achievement of goals of the project;
b) Staff turnover or lack of staff: if only one project leader is responsible for the project, or if not
sufficient knowledge is spread in the project, if only one person is responsible for administration and that person disappears;
c) Infrastructure: is there material enough for the planned activities internet, connections,
possibilities to travel for meetings, etc.;

d) Conflicting project goals does the project agree with the political structures and goals of
the organization?
e) Cultural risks will the suggested goals and methods agree with the values of all project
partners? A sensitive issue but valid.

External risks:
External risks may not be as manageable as internal and may also be more unexpected. However, if
proper identification and analysis has been made, there may also be strategies to mitigate the risks.
a) Sudden political changes that affect the possibility of social dialogue or negotiation
b) Hostile takeover of a business that has earlier been positive to Trade Unions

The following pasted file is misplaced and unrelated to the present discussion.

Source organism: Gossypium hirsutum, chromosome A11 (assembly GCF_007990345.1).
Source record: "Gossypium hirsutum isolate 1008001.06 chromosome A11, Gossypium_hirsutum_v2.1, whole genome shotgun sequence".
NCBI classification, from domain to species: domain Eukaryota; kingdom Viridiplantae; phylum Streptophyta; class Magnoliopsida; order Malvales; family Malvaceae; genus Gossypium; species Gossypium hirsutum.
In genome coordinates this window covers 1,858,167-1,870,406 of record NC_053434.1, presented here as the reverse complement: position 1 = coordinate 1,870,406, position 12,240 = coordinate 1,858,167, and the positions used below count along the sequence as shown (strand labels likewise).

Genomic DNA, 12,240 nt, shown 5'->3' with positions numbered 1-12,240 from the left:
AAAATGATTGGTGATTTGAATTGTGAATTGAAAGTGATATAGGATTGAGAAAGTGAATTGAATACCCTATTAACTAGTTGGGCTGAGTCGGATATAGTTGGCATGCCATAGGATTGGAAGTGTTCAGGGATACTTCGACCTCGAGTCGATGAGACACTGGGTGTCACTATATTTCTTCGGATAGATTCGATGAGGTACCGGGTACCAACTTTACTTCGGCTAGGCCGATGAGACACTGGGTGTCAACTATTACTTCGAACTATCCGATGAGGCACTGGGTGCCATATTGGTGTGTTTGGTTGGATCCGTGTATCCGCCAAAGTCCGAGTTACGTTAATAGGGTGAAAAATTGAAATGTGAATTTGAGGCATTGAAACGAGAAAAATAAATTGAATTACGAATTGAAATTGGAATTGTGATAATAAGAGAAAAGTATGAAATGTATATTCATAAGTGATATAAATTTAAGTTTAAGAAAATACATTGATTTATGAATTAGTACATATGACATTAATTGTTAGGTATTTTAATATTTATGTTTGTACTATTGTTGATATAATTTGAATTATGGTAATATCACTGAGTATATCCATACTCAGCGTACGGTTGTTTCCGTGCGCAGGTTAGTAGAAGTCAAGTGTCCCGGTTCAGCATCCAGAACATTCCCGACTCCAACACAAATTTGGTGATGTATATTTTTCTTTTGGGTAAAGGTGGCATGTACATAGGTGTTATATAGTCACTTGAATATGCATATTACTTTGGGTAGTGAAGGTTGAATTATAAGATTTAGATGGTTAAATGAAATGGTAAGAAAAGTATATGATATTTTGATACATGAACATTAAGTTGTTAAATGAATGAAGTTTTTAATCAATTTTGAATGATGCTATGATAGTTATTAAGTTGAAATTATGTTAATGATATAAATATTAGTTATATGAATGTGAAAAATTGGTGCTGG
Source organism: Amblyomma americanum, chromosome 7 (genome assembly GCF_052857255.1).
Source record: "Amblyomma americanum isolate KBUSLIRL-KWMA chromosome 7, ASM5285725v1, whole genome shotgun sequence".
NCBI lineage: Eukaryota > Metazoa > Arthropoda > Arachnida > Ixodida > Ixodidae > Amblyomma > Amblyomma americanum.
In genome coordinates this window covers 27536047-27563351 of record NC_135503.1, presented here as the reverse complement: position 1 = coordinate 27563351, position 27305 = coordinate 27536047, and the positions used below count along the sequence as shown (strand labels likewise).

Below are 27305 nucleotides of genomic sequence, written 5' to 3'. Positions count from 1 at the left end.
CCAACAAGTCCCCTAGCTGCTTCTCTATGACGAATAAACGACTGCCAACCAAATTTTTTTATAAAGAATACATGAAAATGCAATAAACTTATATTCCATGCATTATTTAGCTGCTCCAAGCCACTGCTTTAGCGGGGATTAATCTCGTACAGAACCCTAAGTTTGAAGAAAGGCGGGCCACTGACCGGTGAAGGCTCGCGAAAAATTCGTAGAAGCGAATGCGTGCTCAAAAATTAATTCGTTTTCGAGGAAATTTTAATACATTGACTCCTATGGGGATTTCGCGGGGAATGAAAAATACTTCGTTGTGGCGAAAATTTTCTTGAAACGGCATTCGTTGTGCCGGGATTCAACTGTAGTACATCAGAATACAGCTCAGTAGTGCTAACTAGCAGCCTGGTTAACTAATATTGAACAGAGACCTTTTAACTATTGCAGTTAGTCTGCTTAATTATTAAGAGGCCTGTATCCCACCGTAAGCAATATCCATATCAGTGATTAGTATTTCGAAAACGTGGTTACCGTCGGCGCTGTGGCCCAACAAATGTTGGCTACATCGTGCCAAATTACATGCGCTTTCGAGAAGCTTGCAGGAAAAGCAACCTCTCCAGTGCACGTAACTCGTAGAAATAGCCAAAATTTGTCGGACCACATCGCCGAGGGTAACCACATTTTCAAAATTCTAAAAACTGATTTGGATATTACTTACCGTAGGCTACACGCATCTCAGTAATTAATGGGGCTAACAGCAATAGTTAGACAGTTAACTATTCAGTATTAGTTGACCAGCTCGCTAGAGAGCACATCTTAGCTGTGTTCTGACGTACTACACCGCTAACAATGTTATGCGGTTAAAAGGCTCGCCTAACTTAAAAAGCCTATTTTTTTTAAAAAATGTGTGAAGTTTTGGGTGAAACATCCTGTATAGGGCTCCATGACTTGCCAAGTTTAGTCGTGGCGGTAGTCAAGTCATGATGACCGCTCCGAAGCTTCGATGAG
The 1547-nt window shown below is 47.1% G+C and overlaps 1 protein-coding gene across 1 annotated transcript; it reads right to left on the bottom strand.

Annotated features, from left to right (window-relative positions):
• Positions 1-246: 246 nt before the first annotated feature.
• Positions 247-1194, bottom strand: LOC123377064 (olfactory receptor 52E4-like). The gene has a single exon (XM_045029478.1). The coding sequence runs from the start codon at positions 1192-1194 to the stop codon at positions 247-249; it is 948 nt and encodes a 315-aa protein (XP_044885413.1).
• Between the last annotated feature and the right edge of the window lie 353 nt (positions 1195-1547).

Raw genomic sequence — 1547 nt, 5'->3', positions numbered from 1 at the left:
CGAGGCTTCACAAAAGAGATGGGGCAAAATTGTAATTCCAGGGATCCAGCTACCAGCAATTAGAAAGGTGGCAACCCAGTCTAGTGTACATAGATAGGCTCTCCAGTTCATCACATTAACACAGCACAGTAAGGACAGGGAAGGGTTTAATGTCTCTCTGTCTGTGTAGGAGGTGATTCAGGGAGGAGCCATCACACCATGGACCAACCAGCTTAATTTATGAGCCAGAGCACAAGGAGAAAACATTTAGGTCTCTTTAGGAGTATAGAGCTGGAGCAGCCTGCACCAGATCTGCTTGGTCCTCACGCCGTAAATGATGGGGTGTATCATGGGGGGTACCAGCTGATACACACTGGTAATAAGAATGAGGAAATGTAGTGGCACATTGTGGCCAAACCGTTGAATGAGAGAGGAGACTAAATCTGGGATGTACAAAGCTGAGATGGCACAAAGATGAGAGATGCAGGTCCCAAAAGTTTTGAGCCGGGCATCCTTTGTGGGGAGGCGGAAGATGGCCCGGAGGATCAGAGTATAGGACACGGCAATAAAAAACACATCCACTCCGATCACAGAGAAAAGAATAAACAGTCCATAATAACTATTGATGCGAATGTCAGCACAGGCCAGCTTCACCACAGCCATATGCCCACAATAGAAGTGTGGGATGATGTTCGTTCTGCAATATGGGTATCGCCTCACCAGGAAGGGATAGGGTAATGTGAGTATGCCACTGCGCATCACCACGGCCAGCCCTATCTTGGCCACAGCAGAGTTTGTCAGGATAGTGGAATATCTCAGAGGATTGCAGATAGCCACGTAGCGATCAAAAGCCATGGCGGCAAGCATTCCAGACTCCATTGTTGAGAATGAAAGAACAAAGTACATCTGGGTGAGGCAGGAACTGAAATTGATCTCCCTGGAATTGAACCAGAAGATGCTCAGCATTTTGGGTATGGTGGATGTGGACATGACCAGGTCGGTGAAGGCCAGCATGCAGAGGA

c) Bankruptcies and financial crises
d) Violent conflict
e) Changes in legislation

Some guiding questions to identify and discuss risks

These questions are originally from the COSO model for quality assurance. They may be used for
discussion on some of the risk examples above:
1.- Control Environment
- What are the capacities and knowledge in the organisation?
- What rules and regulations are established?
- What does leadership look like?
- What is working environment like?
- Which values and principles are we striving to achieve?
-Is there a clear organisational structure?
- Are roles and responsibilities clear?
- Are we working in a multicultural environment and how is this affecting the project management?
2.- Risk analysis
- Why and for whom are we making a risk analysis?
- If we identify more risks, does this mean we have less capacity or competence? (prestige)
- Do we have resources for a risk based management?
- Can what we want to achieve and what we do actually be risk factors for ourselves or for others?
3.- Control activities
- Why and for whom are we performing control activities like monitoring and evaluations, audits, etc
(are they already part of our organizational routines)?
- How do we perform control activities?
- Is it always the donor who needs to request or perform control activities?
- Do we have resources to perform control activities?
4.- Information and communication
- Do we have all necessary information?
- Are our channels of communication clear and open to all relevant people?